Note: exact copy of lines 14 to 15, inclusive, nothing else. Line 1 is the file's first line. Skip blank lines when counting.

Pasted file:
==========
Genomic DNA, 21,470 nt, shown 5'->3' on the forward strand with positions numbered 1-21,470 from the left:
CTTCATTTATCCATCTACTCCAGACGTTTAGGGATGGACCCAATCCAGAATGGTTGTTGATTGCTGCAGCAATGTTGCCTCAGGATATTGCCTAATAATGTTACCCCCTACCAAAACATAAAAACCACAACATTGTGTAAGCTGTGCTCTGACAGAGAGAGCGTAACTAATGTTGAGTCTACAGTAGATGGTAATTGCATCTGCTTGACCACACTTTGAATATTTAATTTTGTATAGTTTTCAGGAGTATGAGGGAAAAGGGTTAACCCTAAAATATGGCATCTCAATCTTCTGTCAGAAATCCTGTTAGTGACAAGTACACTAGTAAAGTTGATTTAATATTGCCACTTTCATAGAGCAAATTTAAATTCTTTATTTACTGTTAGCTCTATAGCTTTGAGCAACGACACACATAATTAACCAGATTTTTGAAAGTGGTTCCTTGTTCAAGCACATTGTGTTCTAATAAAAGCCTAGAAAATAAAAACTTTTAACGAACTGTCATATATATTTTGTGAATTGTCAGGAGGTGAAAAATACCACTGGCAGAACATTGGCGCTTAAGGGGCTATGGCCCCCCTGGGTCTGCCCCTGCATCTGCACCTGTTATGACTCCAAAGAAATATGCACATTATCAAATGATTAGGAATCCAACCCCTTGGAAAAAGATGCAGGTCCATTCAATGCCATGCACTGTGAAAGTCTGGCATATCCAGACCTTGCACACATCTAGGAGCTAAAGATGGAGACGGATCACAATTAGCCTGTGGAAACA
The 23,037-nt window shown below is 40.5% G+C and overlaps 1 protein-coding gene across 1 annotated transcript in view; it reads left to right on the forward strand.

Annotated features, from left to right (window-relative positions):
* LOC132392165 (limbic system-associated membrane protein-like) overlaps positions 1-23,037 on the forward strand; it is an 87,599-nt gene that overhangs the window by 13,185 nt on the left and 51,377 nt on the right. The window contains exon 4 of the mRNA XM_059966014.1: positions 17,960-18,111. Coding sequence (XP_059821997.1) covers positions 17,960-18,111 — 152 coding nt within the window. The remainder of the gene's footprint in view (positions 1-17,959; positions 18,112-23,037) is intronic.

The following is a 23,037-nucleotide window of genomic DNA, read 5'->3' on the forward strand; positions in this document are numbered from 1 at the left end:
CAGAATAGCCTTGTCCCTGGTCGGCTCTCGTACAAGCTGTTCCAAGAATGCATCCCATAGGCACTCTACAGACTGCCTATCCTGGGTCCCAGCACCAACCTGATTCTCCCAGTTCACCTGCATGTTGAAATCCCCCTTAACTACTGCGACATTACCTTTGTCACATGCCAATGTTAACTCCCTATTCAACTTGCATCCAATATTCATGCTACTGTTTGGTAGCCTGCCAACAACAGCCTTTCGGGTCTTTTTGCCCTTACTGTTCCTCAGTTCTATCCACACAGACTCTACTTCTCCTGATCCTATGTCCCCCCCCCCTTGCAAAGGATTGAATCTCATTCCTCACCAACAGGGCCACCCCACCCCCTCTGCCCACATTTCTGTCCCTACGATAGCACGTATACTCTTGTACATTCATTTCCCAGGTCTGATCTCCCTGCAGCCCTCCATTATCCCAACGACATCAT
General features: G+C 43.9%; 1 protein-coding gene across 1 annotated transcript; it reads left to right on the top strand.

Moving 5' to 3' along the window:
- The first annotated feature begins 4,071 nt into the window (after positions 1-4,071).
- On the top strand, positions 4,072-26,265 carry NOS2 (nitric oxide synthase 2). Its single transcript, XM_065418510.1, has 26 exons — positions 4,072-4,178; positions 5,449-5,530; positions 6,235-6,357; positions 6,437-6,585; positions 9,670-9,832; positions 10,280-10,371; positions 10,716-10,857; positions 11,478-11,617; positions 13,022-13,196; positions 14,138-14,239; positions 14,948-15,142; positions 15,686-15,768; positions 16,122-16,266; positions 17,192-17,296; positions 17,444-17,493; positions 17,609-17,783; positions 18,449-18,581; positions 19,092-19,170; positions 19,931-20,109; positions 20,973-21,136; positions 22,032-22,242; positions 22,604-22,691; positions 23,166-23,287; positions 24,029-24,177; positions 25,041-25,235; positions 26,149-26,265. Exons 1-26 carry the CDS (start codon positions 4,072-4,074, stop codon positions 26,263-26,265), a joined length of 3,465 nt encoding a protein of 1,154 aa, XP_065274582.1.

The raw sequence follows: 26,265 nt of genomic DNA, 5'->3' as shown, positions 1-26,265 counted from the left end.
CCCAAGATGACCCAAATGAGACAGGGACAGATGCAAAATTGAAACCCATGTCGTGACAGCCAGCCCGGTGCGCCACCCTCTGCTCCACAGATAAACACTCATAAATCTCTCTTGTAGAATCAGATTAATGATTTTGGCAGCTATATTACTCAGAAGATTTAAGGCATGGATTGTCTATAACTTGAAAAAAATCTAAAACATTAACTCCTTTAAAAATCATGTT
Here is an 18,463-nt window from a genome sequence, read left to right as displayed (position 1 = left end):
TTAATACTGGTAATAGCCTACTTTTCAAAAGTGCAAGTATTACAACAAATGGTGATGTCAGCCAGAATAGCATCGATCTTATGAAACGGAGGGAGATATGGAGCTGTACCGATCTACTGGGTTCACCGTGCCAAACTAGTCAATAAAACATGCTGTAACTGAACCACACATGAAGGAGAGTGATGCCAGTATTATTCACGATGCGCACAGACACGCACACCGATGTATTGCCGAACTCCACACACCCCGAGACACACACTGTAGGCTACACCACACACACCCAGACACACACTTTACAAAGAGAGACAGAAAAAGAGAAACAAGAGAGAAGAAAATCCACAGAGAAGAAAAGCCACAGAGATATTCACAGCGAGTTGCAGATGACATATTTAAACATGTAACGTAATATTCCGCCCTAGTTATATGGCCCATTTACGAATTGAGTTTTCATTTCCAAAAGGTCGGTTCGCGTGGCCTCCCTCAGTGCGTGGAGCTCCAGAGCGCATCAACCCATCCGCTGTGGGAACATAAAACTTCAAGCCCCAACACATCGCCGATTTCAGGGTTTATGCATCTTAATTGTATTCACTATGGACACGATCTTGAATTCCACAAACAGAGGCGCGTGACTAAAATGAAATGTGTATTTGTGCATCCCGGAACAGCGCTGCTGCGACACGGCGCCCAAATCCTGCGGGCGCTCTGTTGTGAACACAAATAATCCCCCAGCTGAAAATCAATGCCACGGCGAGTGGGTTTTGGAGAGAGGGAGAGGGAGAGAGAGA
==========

Here is an 18,463-nt window from a genome sequence, read left to right as displayed (position 1 = left end):
TTAATACTGGTAATAGCCTACTTTTCAAAAGTGCAAGTATTACAACAAATGGTGATGTCAGCCAGAATAGCATCGATCTTATGAAACGGAGGGAGATATGGAGCTGTACCGATCTACTGGGTTCACCGTGCCAAACTAGTCAATAAAACATGCTGTAACTGAACCACACATGAAGGAGAGTGATGCCAGTATTATTCACGATGCGCACAGACACGCACACCGATGTATTGCCGAACTCCACACACCCCGAGACACACACTGTAGGCTACACCACACACACCCAGACACACACTTTACAAAGAGAGACAGAAAAAGAGAAACAAGAGAGAAGAAAATCCACAGAGAAGAAAAGCCACAGAGATATTCACAGCGAGTTGCAGATGACATATTTAAACATGTAACGTAATATTCCGCCCTAGTTATATGGCCCATTTACGAATTGAGTTTTCATTTCCAAAAGGTCGGTTCGCGTGGCCTCCCTCAGTGCGTGGAGCTCCAGAGCGCATCAACCCATCCGCTGTGGGAACATAAAACTTCAAGCCCCAACACATCGCCGATTTCAGGGTTTATGCATCTTAATTGTATTCACTATGGACACGATCTTGAATTCCACAAACAGAGGCGCGTGACTAAAATGAAATGTGTATTTGTGCATCCCGGAACAGCGCTGCTGCGACACGGCGCCCAAATCCTGCGGGCGCTCTGTTGTGAACACAAATAATCCCCCAGCTGAAAATCAATGCCACGGCGAGTGGGTTTTGGAGAGAGGGAGAGGGAGAGAGAGA